Editorials

Evaluation of ehealth systems and services

BMJ 2004; 328 doi: http://dx.doi.org/10.1136/bmj.328.7449.1150 (Published 13 May 2004) Cite this as: BMJ 2004;328:1150
  1. David H Gustafson, director (dhgustaf@facstaff.wisc.edu),
  2. Jeremy C Wyatt, associate director of research and development (jeremy.wyatt@nice.nhs.uk)
  1. University of Wisconsin Center of Excellence in Cancer Communication Research, University of Wisconsin, Madison 53726 USA
  2. National Institute for Clinical Excellence, London WC2N 5HR

    We need to move beyond hits and testimonials

    For this article the term ehealth includes use of the internet or other electronic media to disseminate health related information or services.1 Many ehealth sites report huge numbers of users and testimonials of their benefits. Unfortunately, similar testimonials can be found for snake oil,2 and pornography sites boast large numbers of hits. Although a systematic review seeking evidence of harm from ehealth websites was inconclusive, few rigorous studies exist that show benefit from ehealth.3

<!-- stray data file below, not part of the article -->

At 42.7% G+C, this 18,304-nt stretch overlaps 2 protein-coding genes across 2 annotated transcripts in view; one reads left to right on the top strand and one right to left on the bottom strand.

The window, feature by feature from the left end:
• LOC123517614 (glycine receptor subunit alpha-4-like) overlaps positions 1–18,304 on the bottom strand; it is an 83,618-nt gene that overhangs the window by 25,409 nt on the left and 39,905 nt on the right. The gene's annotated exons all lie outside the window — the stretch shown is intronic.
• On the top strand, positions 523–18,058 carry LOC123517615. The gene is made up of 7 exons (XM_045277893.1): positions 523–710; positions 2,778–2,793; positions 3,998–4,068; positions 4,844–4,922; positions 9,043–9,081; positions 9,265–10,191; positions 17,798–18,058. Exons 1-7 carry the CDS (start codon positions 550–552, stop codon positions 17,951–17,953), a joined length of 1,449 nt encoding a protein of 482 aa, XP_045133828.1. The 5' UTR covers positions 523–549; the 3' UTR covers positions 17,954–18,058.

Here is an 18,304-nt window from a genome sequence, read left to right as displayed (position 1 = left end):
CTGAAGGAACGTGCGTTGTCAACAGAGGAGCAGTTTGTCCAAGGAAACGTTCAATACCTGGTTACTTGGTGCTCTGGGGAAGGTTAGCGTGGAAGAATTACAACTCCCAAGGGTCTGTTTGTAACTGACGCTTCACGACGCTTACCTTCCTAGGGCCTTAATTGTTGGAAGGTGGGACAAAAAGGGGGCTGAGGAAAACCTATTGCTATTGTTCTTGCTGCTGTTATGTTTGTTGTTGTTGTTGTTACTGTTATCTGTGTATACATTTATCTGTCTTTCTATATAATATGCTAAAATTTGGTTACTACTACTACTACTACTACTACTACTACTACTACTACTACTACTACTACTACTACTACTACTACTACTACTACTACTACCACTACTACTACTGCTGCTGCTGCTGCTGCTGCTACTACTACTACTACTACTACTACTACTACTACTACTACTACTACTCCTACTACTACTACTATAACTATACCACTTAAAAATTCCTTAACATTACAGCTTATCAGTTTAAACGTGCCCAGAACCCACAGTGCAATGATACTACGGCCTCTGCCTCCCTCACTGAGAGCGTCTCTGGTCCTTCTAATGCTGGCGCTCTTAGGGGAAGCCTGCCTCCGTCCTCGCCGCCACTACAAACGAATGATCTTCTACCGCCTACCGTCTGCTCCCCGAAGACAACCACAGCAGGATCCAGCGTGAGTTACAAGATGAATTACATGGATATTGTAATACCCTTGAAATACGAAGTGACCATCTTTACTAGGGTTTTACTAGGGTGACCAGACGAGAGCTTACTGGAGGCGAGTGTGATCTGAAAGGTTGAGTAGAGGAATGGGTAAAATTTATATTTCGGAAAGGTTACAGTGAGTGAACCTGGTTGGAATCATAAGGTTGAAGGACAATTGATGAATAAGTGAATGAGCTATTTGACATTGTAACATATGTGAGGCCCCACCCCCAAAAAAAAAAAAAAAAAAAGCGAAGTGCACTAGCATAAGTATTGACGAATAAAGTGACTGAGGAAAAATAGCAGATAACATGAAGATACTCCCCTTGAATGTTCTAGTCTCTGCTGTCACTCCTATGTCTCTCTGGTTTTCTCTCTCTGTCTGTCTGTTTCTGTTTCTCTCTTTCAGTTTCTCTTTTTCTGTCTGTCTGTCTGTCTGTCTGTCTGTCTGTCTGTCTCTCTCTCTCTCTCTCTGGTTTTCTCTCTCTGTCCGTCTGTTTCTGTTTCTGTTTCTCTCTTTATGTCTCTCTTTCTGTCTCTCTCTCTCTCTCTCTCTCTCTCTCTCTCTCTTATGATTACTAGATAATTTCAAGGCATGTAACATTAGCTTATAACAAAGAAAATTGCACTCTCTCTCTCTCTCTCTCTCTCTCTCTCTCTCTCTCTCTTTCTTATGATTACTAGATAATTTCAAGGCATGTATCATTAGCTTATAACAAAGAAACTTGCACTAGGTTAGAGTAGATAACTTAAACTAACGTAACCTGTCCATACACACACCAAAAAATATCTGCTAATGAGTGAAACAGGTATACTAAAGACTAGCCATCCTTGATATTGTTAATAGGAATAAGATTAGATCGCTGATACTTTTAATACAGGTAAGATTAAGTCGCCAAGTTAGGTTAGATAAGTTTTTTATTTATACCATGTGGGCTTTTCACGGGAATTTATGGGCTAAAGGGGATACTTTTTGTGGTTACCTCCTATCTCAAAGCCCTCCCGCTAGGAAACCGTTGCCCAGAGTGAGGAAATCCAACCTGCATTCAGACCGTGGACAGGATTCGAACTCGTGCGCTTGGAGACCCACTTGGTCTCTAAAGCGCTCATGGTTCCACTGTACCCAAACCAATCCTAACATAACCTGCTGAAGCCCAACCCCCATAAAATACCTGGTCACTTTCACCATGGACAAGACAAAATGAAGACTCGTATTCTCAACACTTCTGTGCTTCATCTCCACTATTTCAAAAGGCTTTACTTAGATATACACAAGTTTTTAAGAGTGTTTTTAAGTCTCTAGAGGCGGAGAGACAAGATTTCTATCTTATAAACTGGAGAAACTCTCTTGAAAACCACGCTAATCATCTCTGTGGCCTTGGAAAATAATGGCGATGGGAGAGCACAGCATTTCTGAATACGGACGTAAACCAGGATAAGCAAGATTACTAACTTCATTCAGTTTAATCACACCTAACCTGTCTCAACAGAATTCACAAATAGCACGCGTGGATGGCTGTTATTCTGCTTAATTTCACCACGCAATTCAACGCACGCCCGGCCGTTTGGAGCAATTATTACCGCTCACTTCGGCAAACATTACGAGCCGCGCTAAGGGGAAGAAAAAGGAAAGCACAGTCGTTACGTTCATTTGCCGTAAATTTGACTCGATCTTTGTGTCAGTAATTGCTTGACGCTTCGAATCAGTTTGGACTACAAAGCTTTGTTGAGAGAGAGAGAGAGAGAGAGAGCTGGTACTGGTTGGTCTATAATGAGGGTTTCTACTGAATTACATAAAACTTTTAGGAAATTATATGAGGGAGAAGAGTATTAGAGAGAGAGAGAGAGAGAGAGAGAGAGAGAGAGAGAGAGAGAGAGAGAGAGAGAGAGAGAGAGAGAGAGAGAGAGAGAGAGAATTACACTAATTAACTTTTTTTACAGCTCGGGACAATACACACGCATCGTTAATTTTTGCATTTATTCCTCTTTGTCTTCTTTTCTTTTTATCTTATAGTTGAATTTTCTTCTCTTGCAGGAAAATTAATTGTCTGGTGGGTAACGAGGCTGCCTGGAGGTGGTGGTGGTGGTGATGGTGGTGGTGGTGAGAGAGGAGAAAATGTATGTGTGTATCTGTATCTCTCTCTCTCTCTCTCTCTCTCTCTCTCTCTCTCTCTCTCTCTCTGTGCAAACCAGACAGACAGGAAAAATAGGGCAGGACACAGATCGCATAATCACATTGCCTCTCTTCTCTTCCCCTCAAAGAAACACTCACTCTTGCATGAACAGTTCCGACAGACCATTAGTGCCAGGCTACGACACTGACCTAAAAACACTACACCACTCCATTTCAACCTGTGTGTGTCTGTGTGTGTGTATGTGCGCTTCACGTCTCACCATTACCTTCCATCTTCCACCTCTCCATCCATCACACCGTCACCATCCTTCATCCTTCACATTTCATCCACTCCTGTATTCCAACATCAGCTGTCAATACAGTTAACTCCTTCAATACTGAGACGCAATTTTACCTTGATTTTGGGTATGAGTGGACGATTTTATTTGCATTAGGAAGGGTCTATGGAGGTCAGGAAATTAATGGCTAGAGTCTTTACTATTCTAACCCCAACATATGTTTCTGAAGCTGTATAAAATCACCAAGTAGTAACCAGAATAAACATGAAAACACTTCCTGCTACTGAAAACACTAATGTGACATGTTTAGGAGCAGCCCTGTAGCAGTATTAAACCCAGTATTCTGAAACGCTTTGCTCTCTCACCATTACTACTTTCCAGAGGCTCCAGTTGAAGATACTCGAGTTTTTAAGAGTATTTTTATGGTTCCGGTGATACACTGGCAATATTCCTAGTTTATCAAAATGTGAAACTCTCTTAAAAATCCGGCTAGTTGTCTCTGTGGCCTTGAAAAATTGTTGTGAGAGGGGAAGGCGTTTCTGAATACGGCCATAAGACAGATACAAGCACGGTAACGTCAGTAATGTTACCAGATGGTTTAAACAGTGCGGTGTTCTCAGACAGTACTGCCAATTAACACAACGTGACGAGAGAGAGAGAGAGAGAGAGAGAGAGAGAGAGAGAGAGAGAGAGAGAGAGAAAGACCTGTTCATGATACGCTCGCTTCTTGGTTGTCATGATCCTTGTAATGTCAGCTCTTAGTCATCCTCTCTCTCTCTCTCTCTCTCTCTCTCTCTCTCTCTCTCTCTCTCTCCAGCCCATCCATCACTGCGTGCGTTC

Ehealth evaluations must move beyond testimonials and usage reports, but how much evaluation is enough depends primarily on the user. When creating internet applications, we can easily forget who our users are and what they need. We may forget that a woman with a diagnosis of breast cancer is facing a life threatening disease, must make critical decisions very quickly, and must cope with treatments that alter her quality of life dramatically. One …

    Sign in

    Free trial

    Register for a free trial to thebmj.com to receive unlimited access to all content on thebmj.com for 14 days.
    Sign up for a free trial

    Subscribe